There is a dizzying array of region- and industry-based standards. Examples include:

  • ISO 27001 – These standards require a vendor to
  1. Systematically account for information security risks
  2. Design and implement information security controls and contingencies
  3. Maintain plans to ensure continued and ongoing compliance
  • PCI DSS – The Payment Card Industry Data Security Standards regulate merchants that process high volumes of data transactions a year, such as retailers
  • HIPAA BAA – These are protected health information (PHI) standards for entities that handle healthcare data
  • GDPR – GDPR is an EU-wide privacy rule positing that end users have the following basic rights regarding personal data:
  1. The right to access
  2. The right to be informed
  3. The right to data portability
  4. The right to be forgotten
  5. The right to object
  6. The right to restrict processing
  7. The right to be notified
  8. The right to rectification
  • CCPA – similar to but more expansive than GDPR, CCPA is a California standard that encompasses household as well as personal data.

You may need to engage a third party to perform penetration testing to ensure that you aren’t exposing your organization to undue risk.

Of course, you can also obviate all of the above concerns with an automated data pipeline

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Consider a free trial to witness firsthand how you can circumvent all of the problems we have listed above.

Kostenlos starten

Schließen auch Sie sich den Tausenden von Unternehmen an, die ihre Daten mithilfe von Fivetran zentralisieren und transformieren.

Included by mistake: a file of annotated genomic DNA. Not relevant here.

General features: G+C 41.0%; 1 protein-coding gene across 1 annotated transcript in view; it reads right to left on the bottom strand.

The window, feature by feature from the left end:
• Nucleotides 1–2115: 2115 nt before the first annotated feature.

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Data insights
Data insights

10 data pipeline challenges your engineers will have to solve

10 data pipeline challenges your engineers will have to solve

January 31, 2023
January 31, 2023
10 data pipeline challenges your engineers will have to solve
When choosing to build or buy, consider whether the following challenges are worth the squeeze.

Data pipelines are essential to making sure your analysts have the data they need for analytics of all kinds, starting with visualizations, dashboards and reports. It can be tempting to try building your own solution to this challenge. After all, what can be complicated about moving data from one place to another? 

It isn’t simply a matter of copying and pasting files, but a deep engineering undertaking that requires everything from domain knowledge to systems thinking. Moving data from one place to another is deceptively complex, and grows increasingly challenging as your organization handles greater volumes and variety of data and becomes ever more dependent on it. Like an iceberg, most of the phenomenon is hidden beneath the surface.

To build a reliable, well-functioning data pipeline, you will have to overcome the following challenges and technical problems.

[CTA_MODULE]

You can think of data engineering as an iceberg with frightening depths

1. Reverse engineering the data model